Brian Dawkins Hits Hard, But Unchecked Depression Almost Took Him Out

There are reasons why many are afraid to venture across the middle of the NFL gridiron; one of those reasons was Brian Dawkins. 

The hard-hitting safety from Clemson roamed the NFL secondary for 16 seasons, 13 with the Eagles and 3 with the Broncos. During his time, Dawkins was one of the most feared players on the planet. As a 5x Eagles Defensive MVP,  Dawkins was selected to five First-Team All-Pro teams and went to nine Pro Bowls. 

Dawkins holds the Eagles record for most games played (183) and was the first player in NFL history to record a sack, interception, fumble recovery and touchdown catch in one game (vs. Texans on 9/29/02). These performances and accolades earned him a Pro Football Hall of Fame induction, which takes place this Saturday in Canton, where he will be enshrined alongside other legendary safeties such as Rod Woodson, Kenny Easley, and Ronnie Lott.

But while Dawkins was blasting players like Alge Crumpler and Fred Lane out of their cleats, it turns out that life was hitting him even harder.

In an interview with Derrick Gunn of NBC Sports Philadelphia, Dawkins revealed that he was battling more than just opposing players; he was battling for his life with opponents named anger, alcohol and depression, and it was a battle he almost lost.

“When you’re a newlywed, that’s tough in itself,” said Dawkins to Gunn. “You have your way of doing things and your spouse has their way, and there are some things that clash in between. But I also had issues growing up period with my anger issues. Not being able to deal with some of the things like the extra energy I had.

“I had troubles channeling that anger in the right direction. They would come out in outbursts, and because I’m a quiet individual, and as men, we don’t talk anyway, I talked even less, and so all that stuff was bounding up. When you don’t have answers, it comes out in different ways. During that first year, I had a lot of pressures from family members, being a newlywed, my son, Brian, was born.

“We’re new parents with a colicky baby, so there’s no sleep, and then, there were pressures on the job. Emmitt Thomas (his defensive coordinator) was constantly on me pushing me to be better because he saw more in me than I was putting out, to be honest.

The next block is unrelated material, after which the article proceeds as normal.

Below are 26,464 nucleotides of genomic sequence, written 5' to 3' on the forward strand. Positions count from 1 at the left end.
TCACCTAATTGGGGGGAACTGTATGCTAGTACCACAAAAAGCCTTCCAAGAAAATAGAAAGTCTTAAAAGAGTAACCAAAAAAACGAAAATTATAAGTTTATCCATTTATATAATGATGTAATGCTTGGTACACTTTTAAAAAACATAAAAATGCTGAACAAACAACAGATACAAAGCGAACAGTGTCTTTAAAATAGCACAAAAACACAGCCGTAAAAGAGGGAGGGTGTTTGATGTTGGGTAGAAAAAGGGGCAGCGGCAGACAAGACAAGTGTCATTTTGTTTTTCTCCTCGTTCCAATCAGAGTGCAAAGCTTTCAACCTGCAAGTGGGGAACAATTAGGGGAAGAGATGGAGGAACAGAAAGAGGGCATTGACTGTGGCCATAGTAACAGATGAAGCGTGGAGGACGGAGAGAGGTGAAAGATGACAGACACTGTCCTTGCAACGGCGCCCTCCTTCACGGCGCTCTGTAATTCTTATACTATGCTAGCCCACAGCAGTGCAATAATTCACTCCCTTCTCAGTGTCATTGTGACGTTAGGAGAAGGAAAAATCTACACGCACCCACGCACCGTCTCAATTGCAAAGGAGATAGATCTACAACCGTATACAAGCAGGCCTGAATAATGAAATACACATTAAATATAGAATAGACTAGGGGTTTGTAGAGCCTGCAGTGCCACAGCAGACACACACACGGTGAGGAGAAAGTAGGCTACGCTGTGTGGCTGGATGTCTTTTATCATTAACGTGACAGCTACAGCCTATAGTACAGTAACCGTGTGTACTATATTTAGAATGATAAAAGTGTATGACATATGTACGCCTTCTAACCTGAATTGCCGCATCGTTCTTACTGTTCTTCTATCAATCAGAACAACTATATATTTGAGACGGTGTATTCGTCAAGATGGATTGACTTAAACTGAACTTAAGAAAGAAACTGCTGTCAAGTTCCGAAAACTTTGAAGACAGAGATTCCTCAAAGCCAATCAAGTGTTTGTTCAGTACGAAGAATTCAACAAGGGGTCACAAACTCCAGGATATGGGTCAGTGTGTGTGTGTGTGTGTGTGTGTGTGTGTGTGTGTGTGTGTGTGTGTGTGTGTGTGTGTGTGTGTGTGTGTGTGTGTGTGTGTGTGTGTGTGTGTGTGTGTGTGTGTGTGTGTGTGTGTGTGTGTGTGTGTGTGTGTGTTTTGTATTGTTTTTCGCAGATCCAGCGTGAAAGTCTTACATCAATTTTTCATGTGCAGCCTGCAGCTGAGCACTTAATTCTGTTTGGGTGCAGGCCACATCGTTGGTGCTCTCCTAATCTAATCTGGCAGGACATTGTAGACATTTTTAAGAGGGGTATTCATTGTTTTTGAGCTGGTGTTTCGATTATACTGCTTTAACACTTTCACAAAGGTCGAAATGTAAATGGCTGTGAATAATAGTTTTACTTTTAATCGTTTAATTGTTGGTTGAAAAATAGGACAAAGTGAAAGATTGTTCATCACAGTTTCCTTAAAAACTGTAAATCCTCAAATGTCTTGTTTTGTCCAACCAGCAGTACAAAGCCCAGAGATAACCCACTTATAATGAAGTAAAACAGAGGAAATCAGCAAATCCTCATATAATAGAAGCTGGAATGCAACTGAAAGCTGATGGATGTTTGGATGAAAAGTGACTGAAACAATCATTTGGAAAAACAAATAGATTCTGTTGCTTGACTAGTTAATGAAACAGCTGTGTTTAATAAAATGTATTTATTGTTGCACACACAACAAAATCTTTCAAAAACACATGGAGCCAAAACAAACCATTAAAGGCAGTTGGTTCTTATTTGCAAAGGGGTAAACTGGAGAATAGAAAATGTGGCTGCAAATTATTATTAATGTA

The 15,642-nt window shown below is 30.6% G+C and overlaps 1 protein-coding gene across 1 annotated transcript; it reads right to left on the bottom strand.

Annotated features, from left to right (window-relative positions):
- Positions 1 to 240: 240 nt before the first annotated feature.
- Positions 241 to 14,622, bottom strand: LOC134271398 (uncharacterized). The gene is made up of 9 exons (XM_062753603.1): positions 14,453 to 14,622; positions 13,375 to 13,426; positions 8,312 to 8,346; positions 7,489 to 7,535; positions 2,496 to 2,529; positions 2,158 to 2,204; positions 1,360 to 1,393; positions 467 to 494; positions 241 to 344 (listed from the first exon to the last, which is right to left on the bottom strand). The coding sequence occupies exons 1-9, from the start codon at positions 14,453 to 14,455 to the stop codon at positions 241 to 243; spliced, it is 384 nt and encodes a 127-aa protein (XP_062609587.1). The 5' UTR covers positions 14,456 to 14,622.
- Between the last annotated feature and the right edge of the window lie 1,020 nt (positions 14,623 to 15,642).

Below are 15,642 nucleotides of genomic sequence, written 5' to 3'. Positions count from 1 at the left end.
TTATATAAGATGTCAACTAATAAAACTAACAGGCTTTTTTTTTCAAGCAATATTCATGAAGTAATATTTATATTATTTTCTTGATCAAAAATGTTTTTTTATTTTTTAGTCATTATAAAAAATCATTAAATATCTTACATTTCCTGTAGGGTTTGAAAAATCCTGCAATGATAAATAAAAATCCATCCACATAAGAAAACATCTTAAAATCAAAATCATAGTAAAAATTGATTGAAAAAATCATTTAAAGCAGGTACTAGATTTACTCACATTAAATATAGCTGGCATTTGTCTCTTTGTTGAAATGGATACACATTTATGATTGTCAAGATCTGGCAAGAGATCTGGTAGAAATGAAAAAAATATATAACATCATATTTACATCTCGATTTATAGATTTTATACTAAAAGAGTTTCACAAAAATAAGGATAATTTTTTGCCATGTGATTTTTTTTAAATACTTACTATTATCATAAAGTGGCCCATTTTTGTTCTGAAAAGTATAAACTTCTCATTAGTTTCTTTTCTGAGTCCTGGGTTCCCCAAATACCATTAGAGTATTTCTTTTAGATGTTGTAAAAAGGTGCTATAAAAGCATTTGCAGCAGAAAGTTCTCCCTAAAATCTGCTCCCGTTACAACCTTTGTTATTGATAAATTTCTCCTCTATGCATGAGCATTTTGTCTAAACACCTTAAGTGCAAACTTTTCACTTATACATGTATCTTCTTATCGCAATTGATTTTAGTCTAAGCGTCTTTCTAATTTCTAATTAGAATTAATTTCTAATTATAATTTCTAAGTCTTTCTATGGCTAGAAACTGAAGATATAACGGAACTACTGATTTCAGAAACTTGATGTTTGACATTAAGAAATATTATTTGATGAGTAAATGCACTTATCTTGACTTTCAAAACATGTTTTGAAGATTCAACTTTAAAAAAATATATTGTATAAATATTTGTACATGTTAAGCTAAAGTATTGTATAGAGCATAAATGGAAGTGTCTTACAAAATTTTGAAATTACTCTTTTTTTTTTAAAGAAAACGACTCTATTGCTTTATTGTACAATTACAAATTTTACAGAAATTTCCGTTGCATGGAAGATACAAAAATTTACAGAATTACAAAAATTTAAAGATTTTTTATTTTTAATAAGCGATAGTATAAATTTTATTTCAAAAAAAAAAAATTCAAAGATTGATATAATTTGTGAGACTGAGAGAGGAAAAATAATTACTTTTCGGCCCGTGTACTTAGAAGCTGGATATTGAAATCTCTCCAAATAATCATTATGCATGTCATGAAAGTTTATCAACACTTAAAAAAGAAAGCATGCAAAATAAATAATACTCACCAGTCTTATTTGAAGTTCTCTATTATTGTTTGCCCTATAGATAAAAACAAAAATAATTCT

“Overall, I didn’t have any outlets, and so I began to drink a little more than I needed to, and that quickly spiraled down into depression. I went through a real dark, deep depression. Alcohol was a tremendous crutch. There were times I didn’t even want to be around my family, didn’t want to be around my son.”

We have learned about how mental health issues knows no bounds, affecting everyone regardless of status, age or color. Recently, more athletes are sharing personal stories of their internal battles that they kept hidden for years, not wanting to reveal their pain. For players like Dawkins, that battle was severe enough that he contemplated suicide. 

“My faith back then wasn’t that strong, so I listened to the other voice in my head, and that’s where suicidal thoughts came in, and then actually planning out how I would go about it in such a way that Connie (his wife) and my son would get the money from my insurance policy.”

Fortunately for Dawkins and his family, he sought and received the help he needed and has found a better way to deal with the demons he faced and continues to confront. Through the efforts of his wife, the strength of religion, his faith, a psychiatrist and medication, the man known as “Weapon X” has been addressing the issues plaguing him and his family publicly.

“The pain I was feeling was tremendous,” Dawkins said. “But then, I found a way to control it. I rededicated my life. Being able to deal with that through my renewed faith. Going to more and more bible studies. Giving my life over to the Lord, completely helped me go on to become the athlete I became and the person I became.”

While he’s taking the necessary steps to combat depression, it’s an everyday fight that he has to address every single day. But thanks to his faith, it’s a battle that he’s better equipped to handle at this point in his life.

“It’s (depression) just waiting for you to feel so sorry for yourself that you can come back down and start having those same feelings again. My faith is strong enough now that I can tell that part of me to shut up and that’s now who I am.”

Dawkins’ story is one that many both in and outside of sports need to learn more about because it just might save a life. And if a soon-to-be Hall of Famer sharing a story of his off the field battles saves one life, it’s a story that’s priceless.

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